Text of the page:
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Title: The contribution of Hegel's immanent critique to the theory of international relations and the conceptualization of citizenship
Author: Gkoutzioulis, Athanasios
ISNI:       0000 0004 5369 1482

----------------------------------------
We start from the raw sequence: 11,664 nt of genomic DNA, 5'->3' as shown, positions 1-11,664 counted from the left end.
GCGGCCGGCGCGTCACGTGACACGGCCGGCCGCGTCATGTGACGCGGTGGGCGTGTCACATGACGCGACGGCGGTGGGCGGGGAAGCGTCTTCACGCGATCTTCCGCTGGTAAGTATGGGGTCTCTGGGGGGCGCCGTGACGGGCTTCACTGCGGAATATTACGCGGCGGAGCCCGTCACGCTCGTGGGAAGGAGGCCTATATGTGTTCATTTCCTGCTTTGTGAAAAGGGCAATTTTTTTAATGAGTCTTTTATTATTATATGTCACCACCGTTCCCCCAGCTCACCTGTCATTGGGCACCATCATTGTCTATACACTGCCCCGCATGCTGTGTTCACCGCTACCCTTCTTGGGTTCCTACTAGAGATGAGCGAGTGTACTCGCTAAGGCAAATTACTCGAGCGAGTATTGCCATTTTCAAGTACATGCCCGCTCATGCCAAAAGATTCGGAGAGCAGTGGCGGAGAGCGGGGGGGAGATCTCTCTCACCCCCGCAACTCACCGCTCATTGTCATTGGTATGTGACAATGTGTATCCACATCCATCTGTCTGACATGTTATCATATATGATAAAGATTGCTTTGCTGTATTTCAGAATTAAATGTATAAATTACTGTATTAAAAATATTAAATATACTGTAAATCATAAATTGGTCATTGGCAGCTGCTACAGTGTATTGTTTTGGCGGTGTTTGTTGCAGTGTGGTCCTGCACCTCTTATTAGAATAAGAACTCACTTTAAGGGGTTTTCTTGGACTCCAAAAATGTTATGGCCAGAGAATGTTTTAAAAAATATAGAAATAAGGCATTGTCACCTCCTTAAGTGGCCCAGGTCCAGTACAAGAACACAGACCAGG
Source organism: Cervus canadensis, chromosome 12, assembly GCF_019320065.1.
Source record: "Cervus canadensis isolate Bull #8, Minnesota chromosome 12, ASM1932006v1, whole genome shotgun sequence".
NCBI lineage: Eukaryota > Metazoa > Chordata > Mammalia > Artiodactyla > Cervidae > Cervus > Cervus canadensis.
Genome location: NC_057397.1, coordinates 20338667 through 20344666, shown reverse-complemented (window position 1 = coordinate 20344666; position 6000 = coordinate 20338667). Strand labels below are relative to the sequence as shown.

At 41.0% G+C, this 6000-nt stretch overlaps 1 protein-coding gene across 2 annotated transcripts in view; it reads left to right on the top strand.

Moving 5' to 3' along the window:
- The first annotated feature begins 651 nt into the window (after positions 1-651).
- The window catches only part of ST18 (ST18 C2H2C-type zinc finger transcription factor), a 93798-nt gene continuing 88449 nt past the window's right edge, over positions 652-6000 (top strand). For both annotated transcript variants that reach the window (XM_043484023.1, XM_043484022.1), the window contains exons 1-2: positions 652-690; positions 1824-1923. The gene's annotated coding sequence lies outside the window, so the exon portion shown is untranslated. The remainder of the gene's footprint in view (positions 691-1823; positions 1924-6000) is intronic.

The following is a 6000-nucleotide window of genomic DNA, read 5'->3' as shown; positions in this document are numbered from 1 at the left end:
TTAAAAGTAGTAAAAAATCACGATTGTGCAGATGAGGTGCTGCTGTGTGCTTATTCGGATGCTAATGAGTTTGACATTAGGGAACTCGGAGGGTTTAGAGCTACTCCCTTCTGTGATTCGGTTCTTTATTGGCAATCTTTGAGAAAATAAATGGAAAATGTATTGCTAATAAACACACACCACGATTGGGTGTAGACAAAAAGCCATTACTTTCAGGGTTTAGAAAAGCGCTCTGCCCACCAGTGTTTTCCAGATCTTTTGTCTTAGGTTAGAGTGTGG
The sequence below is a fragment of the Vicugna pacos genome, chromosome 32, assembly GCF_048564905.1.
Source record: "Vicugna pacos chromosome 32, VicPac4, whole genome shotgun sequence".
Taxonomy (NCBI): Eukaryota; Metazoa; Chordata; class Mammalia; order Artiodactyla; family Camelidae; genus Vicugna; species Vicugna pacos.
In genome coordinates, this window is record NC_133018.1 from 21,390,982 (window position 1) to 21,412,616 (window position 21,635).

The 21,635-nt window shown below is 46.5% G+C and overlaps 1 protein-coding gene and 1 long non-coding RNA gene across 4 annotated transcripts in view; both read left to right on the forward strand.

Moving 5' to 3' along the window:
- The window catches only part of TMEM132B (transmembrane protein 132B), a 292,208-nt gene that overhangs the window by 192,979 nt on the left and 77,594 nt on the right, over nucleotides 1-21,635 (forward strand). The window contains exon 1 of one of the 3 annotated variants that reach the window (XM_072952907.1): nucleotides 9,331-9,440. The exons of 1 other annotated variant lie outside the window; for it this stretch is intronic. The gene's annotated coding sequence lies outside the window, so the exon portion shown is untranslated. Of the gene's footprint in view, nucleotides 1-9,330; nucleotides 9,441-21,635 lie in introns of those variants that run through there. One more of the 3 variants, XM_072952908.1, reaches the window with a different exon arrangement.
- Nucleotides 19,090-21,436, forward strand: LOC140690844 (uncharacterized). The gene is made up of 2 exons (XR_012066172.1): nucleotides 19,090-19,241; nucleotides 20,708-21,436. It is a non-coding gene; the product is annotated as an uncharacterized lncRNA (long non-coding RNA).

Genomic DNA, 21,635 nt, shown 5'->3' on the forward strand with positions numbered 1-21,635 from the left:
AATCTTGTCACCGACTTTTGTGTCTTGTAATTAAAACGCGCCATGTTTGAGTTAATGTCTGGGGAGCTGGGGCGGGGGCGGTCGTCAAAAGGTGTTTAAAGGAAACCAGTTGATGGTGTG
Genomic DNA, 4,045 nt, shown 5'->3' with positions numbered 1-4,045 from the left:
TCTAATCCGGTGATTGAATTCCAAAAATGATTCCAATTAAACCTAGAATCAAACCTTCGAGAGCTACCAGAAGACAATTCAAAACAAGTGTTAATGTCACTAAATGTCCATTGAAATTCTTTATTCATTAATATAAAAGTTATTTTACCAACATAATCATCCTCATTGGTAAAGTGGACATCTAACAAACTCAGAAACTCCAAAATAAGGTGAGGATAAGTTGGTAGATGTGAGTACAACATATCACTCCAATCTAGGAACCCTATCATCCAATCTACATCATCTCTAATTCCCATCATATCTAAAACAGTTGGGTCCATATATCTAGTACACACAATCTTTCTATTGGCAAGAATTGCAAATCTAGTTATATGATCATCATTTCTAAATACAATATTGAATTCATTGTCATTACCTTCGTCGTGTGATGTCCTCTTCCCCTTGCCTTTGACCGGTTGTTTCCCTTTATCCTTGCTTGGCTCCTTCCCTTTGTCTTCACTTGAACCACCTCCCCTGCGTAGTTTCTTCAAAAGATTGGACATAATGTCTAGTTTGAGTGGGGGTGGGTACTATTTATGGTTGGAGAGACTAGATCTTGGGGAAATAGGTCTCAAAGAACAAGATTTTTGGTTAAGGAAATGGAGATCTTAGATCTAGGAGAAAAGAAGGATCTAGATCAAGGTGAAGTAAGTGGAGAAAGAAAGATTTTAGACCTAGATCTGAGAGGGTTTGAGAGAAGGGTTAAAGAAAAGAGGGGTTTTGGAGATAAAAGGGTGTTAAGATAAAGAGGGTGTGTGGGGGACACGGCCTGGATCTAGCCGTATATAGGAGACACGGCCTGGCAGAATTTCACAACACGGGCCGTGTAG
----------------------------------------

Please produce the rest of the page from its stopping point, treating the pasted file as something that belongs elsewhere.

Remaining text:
Awarding Body: King's College London (University of London)
Current Institution: King's College London (University of London)
Date of Award: 2015
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Abstract: